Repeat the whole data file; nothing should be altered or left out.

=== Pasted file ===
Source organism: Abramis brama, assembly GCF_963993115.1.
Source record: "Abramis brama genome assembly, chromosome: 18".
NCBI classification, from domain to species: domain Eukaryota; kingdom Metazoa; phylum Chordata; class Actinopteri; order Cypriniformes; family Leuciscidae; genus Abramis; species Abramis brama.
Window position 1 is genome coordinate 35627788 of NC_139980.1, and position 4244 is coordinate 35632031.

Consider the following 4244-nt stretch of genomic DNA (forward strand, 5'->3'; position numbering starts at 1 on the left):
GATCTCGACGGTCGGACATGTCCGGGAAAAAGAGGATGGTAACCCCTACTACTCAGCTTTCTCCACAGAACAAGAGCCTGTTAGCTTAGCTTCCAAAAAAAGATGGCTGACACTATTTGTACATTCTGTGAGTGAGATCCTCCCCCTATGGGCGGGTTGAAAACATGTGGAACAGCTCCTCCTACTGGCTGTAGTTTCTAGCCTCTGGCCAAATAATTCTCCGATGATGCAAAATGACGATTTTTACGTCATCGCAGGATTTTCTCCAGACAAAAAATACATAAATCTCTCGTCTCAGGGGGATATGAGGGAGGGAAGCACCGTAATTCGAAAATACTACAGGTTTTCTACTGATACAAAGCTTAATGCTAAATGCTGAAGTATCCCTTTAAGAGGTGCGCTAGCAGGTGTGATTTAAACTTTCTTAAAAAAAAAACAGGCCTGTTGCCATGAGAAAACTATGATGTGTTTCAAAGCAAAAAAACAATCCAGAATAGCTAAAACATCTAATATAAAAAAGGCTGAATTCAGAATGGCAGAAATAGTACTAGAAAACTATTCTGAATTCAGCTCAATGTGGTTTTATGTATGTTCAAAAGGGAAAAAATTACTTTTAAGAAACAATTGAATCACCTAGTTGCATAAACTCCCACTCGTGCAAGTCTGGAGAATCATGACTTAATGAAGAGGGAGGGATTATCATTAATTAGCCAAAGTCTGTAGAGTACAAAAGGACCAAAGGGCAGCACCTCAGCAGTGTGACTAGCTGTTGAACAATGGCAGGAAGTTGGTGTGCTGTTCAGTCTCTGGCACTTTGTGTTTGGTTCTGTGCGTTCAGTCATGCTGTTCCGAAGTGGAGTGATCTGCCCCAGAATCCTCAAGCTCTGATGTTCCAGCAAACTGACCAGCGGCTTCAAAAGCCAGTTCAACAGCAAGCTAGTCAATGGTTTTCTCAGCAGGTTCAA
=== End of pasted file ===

Source organism: Abramis brama, assembly GCF_963993115.1.
Source record: "Abramis brama genome assembly, chromosome: 18".
NCBI classification, from domain to species: domain Eukaryota; kingdom Metazoa; phylum Chordata; class Actinopteri; order Cypriniformes; family Leuciscidae; genus Abramis; species Abramis brama.
Window position 1 is genome coordinate 35627788 of NC_139980.1, and position 4244 is coordinate 35632031.

Consider the following 4244-nt stretch of genomic DNA (forward strand, 5'->3'; position numbering starts at 1 on the left):
GATCTCGACGGTCGGACATGTCCGGGAAAAAGAGGATGGTAACCCCTACTACTCAGCTTTCTCCACAGAACAAGAGCCTGTTAGCTTAGCTTCCAAAAAAAGATGGCTGACACTATTTGTACATTCTGTGAGTGAGATCCTCCCCCTATGGGCGGGTTGAAAACATGTGGAACAGCTCCTCCTACTGGCTGTAGTTTCTAGCCTCTGGCCAAATAATTCTCCGATGATGCAAAATGACGATTTTTACGTCATCGCAGGATTTTCTCCAGACAAAAAATACATAAATCTCTCGTCTCAGGGGGATATGAGGGAGGGAAGCACCGTAATTCGAAAATACTACAGGTTTTCTACTGATACAAAGCTTAATGCTAAATGCTGAAGTATCCCTTTAAGAGGTGCGCTAGCAGGTGTGATTTAAACTTTCTTAAAAAAAAAACAGGCCTGTTGCCATGAGAAAACTATGATGTGTTTCAAAGCAAAAAAACAATCCAGAATAGCTAAAACATCTAATATAAAAAAGGCTGAATTCAGAATGGCAGAAATAGTACTAGAAAACTATTCTGAATTCAGCTCAATGTGGTTTTATGTATGTTCAAAAGGGAAAAAATTACTTTTAAGAAACAATTGAATCACCTAGTTGCATAAACTCCCACTCGTGCAAGTCTGGAGAATCATGACTTAATGAAGAGGGAGGGATTATCATTAATTAGCCAAAGTCTGTAGAGTACAAAAGGACCAAAGGGCAGCACCTCAGCAGTGTGACTAGCTGTTGAACAATGGCAGGAAGTTGGTGTGCTGTTCAGTCTCTGGCACTTTGTGTTTGGTTCTGTGCGTTCAGTCATGCTGTTCCGAAGTGGAGTGATCTGCCCCAGAATCCTCAAGCTCTGATGTTCCAGCAAACTGACCAGCGGCTTCAAAAGCCAGTTCAACAGCAAGCTAGTCAATGGTTTTCTCAGCAGGTTCAA